In determining whether a settlement is fair, adequate and reasonable, the Court should consider the following six factors: (1) the existence of fraud or collusion behind the settlement; (2) the complexity, expense, and likely duration of the litigation; (3) the stage of the proceedings and the amount of discovery completed; (4) the probability of plaintiffs' success on the merits; (5) the range of possible recovery; and (6) the opinions of the class counsel, class representatives, and absent class members[3]. As part of the fairness determination, the Court must also assess the reasonableness of any proposed award of attorney's fees and expenses sought by plaintiff's counsel.[4]

         The parties have agreed to individual settlement amounts for the plaintiffs as set forth in Exhibit A to the Agreement.[5] There is no evidence of any fraud or collusion behind the settlement. The Court may presume that no fraud or collusion occurred between counsel, in the absence of any evidence to the contrary.[6] Since this case was filed in 2015, counsel for the parties have vigorously represented and advanced the position of their clients, engaging in discovery, and competently addressing the issues presented in this litigation. Furthermore, given the parties attendance at a settlement conference with Judge Whitehurst, and their continued discussions after private mediation including significant follow-up work through the mediator, it is clear that the settlement has been arrived at by arms-length and good faith negotiations. The first factor favors approval of the settlement as fair, adequate and reasonable.

         With regard to the inquiries set forth in the second factor, the complexity, expense, and likely duration of the litigation, this FLSA action presented multiple complex legal issues which have been zealously litigated by experienced counsel, at significant expense particularly as it involved the highly contested issues of insurance coverage. Had a settlement not been consummated, the Court is of the opinion that this case would likely have remained in litigation for a significant amount of time, in excess of at least one or two more years, including any appeal of any adverse judgment, causing the parties to have incurred significant additional expense. Accordingly, the second factor weighs in favor of finding that the settlement is fair, adequate and reasonable.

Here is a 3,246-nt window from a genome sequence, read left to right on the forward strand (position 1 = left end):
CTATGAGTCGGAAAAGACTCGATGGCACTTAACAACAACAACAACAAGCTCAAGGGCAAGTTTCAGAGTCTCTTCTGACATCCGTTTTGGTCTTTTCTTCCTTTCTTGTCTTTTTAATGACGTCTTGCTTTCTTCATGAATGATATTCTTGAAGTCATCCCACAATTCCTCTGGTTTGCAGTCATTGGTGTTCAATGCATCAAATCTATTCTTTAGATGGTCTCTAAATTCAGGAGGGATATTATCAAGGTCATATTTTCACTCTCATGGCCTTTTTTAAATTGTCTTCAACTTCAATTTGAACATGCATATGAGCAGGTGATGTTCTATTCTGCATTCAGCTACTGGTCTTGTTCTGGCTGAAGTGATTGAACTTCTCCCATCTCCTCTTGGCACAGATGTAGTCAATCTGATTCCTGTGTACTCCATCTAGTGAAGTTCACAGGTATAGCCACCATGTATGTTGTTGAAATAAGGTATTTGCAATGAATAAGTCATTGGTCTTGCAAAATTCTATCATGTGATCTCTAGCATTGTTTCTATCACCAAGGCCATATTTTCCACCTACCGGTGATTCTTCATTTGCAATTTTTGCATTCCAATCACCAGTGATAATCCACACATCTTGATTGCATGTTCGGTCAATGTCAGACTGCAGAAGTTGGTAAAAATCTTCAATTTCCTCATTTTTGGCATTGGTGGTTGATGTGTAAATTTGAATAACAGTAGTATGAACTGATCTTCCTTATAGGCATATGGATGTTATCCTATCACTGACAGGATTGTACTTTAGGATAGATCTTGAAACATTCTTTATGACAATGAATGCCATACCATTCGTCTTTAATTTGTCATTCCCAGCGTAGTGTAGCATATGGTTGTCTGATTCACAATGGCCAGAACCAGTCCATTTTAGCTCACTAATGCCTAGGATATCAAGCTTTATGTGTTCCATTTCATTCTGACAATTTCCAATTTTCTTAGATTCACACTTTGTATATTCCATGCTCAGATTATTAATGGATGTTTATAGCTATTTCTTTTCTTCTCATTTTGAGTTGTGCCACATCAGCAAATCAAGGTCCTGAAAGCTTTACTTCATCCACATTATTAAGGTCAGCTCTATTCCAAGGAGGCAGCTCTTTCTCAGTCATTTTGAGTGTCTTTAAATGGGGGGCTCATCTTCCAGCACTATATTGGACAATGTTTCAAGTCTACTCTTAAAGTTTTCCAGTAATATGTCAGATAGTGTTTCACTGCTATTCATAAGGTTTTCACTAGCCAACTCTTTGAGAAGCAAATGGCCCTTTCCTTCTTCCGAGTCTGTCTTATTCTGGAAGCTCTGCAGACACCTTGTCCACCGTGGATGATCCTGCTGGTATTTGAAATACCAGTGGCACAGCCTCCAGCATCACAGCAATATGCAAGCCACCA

The third factor, the stage of the proceedings and the amount of discovery completed, likewise supports a finding that the settlement is fair, adequate and reasonable, and accordingly, should be approved. This case has been pending for over two and a half years. During its pendency, the parties have conducted discovery, extensive motion practice as well as factual and legal investigations. While conditional certification did not prove to be a significant obstacle, because of a drastic downturn in the oilfield resulting in a near complete debilitation of the defendants' assets, the availability of insurance coverage under the Scottsdale policy, or lack thereof, was a highly contested legal and factual issue for which several substantive issues remain outstanding making this case ripe for settlement.